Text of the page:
Lecture Slides

Papers Mentioned During Class

  • Rob Phillips and Ron Milo (2009), A feeling for the numbers in biology, PNAS 106, pp. 21465-71.

  • Schmidt et al., (2016), The quantiative and condition-dependent Escherichia coli proteome, Nature Biotechnology 34(1), pp.104-110. (supplemental information)

  • Rob Phillips (2015), Theory in Biology: Figure 1 or Figure 7?, Trends in Cell Biology, 25, pp. 723 - 729
    Rob's constant argument that we should also try to formulate theories that guide our experiments rather than establishing a model after the experiment was done.

  • Cohen, J. E., (2004), Mathematics Is Biology“s Next Microscope, Only Better; Biology Is Mathematics” Next Physics, Only Better, PLoS Biology, 2(12), e439.

  • Garcia, H. G., & Phillips, R. (2011), Quantitative dissection of the simple repression input-output function, PNAS, 108(29), p12173-12178 and Brewster and Weinert et. al., (2014), The Transcription Factor Titration Effect Dictates Level of Gene Expression, Cell, 156(6), p1312-1323
    Two cool papers that demonstrate we can quantitatively predict protein expression from the simple repression regulatory construct. Each uses a different way to count the lac repressor copy number in E. coli

  • Williamson, J., (2008), Cooperativity in macromolecular assembly, Nature chem. bio., 4(8), 458-65.
    Paper mentioned by Jane in lecture where he argued that sometimes using the mass action principle rather than the statistical mechanics framework can turn the math into a very messy business.

  • Gunawardena, J., (2013), Biology is more theoretical than physics, MBoC, 24(12), 1827-9.
    Jeremy mentioned that many ideas in biology were first conceived purely as theoretical entities until experimental evidence proved their existence.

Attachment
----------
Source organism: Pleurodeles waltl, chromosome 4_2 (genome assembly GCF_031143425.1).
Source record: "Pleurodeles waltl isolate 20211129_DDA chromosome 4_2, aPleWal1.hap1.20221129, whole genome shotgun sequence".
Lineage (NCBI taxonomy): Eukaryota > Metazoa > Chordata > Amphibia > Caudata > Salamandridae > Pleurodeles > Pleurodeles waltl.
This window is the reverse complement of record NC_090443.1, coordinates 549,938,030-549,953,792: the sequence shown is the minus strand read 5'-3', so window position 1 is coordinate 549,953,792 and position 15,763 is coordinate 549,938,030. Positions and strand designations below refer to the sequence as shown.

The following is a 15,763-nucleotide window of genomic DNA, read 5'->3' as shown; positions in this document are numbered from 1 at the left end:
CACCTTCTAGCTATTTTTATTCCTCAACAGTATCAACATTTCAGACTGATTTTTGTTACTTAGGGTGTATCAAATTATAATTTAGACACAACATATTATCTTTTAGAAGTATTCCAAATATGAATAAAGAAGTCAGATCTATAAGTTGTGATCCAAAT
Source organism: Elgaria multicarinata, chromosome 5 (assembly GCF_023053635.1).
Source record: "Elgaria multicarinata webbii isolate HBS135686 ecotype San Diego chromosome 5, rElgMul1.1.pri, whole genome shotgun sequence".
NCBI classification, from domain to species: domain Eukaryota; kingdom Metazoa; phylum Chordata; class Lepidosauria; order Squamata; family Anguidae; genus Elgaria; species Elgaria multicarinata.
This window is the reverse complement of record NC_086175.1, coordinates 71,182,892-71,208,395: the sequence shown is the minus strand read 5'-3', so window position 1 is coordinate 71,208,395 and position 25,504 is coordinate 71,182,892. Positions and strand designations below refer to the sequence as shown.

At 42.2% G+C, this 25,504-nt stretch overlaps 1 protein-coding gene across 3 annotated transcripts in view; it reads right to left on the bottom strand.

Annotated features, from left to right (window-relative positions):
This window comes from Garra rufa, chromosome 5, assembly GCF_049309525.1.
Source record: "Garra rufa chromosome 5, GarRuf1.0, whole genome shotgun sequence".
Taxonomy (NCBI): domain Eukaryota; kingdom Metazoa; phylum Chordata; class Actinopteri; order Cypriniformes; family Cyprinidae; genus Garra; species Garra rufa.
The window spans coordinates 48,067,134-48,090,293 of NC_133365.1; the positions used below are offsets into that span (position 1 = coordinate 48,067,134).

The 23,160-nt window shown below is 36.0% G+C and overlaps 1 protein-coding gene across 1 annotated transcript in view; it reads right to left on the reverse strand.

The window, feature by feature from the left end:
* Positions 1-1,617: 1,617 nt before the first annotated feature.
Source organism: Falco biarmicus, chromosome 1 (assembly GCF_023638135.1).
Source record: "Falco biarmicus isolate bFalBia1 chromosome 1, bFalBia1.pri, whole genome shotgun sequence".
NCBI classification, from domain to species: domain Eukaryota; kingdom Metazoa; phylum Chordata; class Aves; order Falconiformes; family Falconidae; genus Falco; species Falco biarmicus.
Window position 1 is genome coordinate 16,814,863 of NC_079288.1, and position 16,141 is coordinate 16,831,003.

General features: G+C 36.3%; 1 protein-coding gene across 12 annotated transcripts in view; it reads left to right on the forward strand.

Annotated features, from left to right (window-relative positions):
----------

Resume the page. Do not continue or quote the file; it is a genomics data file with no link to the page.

• Gunawardena, J., (2014), Models in biology: 'accurate descriptions of our pathetic thinking'., BMC biology, 12, 29.
    Jeremy's argument on how mathematical models allows us to accurately state our pathetic beliefs on how a system works.

  • Gunawardena, J., (2013), A linear framework for time-scale separation in nonlinear biochemical systems, PLoS One, 7, 5.
    Paper related to Jeremy's talk on how to use graph theory to reduce the molecular complexity of biochemical networks.

  • Gerhart J., Kirshner, M., (2007), The theory of facilitated variation, PNAS, 104.
    Paper mentioned during Jeremy's lecture on the concept of weak linkage

  • Mohapatra L. et al., (2015), Design Principles of Length Control of Cytoskeletal Structures, Annual Review of Biophysics, 85-116.
    Excellent review from Jane's group on different models for cytoskeletal length control.

  • Anderson P. W., (1972), More is different, Science, 177(4047), 393-96.
    Paper mentioned during Jane's lecture on the relevance of coarse-grain modeling of complex systems.

  • Henley, Christopher L., (2012), Possible origins of macroscopic left-right asymmetry in organisms, ArXiv.
    This paper was mentioned by Jane in class. It was written by his PhD advisor Chris Henley and though “speculative”, offers the kind of overarching explanation of many different examples of symmetry breaking that occur in biological systems. See pg. 36 for Henley’s argument for treating all of these examples as one idea rather than on a case by case basis

    Course survey

  • [ Link to the post-course survey ].